More specifically, according to a preferred embodiment of the invention, in which the pair of intermediate signals, each having the frequency FS, includes a first intermediate signal and a second intermediate signal in phase quadrature relative to the first, the phase of frequency multiplication by q includes: q-1 successive offsets of the pair of intermediate signals by multiples of the period or of the half-period of the basic signal so as to obtain q-1 pairs of offset signals, each pair of offset signals including a first offset signal and a second offset signal in phase quadrature relative to the first, each multiple of the period or of the half-period being equal to the product of the period or of the half-period and an integer coefficient taken from the group of integers closest to P or 2R, respectively; the sum of the first intermediate signal and of the q-1 first offset signals; and the sum of the second intermediate signal and the q-1 second offset signals.

The frequency transposition can be performed with the signals directly derived from the multiplication. As a variant, it is possible to choose an appropriate width for the pulses of the transposition signals at the frequency FC before performing the frequency transposition, and so resolve the problem of additional pulling source.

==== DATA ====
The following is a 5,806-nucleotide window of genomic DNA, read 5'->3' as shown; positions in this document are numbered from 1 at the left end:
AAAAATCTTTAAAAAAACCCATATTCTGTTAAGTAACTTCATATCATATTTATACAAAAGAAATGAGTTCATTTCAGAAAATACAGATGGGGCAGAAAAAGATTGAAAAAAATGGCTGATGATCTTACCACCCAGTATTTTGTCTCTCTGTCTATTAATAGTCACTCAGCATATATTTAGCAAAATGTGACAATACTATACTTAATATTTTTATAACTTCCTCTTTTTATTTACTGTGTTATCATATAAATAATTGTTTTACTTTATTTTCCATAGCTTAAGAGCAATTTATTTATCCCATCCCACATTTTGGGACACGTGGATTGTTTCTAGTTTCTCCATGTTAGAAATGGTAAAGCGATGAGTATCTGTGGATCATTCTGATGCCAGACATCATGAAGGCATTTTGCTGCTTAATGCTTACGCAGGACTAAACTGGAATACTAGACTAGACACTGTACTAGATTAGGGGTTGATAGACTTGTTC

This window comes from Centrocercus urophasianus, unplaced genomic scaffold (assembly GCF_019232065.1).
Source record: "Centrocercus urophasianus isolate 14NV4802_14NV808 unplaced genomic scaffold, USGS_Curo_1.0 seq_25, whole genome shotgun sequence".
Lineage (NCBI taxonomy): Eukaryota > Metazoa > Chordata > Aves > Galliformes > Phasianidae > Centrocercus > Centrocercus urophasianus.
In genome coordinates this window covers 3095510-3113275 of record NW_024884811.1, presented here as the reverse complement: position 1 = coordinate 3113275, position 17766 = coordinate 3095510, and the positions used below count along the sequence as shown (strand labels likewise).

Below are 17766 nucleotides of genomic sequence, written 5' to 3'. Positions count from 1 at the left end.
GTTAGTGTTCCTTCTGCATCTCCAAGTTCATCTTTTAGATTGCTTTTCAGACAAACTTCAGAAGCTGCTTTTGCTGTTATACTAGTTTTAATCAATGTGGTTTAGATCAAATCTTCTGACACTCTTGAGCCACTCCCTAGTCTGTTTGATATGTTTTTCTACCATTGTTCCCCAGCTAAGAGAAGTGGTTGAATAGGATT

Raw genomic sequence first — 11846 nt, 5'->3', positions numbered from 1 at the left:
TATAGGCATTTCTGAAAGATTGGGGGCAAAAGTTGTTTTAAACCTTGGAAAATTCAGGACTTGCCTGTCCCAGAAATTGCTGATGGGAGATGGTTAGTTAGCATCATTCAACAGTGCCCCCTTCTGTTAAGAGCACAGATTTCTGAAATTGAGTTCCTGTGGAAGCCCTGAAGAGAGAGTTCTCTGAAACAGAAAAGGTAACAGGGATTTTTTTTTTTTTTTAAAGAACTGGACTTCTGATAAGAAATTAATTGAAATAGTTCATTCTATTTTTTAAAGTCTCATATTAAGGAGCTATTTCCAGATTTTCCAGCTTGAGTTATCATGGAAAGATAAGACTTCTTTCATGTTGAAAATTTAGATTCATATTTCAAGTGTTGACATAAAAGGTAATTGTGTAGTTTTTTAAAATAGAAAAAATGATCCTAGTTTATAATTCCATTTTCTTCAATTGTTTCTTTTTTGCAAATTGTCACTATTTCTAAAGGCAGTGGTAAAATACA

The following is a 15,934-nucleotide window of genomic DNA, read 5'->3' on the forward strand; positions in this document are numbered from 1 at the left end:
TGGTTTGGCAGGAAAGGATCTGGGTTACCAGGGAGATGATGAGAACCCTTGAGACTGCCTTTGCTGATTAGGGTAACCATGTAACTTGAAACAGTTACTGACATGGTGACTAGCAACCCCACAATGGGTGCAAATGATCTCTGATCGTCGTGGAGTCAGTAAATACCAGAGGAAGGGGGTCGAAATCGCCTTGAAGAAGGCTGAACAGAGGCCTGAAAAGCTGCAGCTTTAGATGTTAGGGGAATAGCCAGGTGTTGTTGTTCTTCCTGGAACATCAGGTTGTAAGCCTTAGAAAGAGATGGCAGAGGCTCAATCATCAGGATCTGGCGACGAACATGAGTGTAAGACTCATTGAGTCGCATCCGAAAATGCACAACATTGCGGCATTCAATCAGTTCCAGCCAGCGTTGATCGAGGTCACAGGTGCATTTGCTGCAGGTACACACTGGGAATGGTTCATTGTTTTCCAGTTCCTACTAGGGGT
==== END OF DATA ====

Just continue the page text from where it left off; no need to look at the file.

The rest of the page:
More specifically, according to an advantageous embodiment of the invention, the frequency multiplication phase delivers a first preprocessed signal and a second preprocessed signal in phase quadrature relative to the first preprocessed signal, and the processing also includes a post-processing of the two preprocessed signals, this post-processing including: an offset of these two preprocessed signals by the period or the half-period of the basic signal so as to obtain a first offset preprocessed signal and a second offset preprocessed signal in phase quadrature relative to the first offset preprocessed signal; the sum of the first preprocessed signal and the first offset preprocessed signal; and the sum of the second preprocessed signal and the second offset preprocessed signal, so as to obtain the two transposition signals. It is, moreover, particularly advantageous to choose q to be equal to 3. In practice, it has been observed that such a choice of values maximized the distancing of the disturbing harmonics.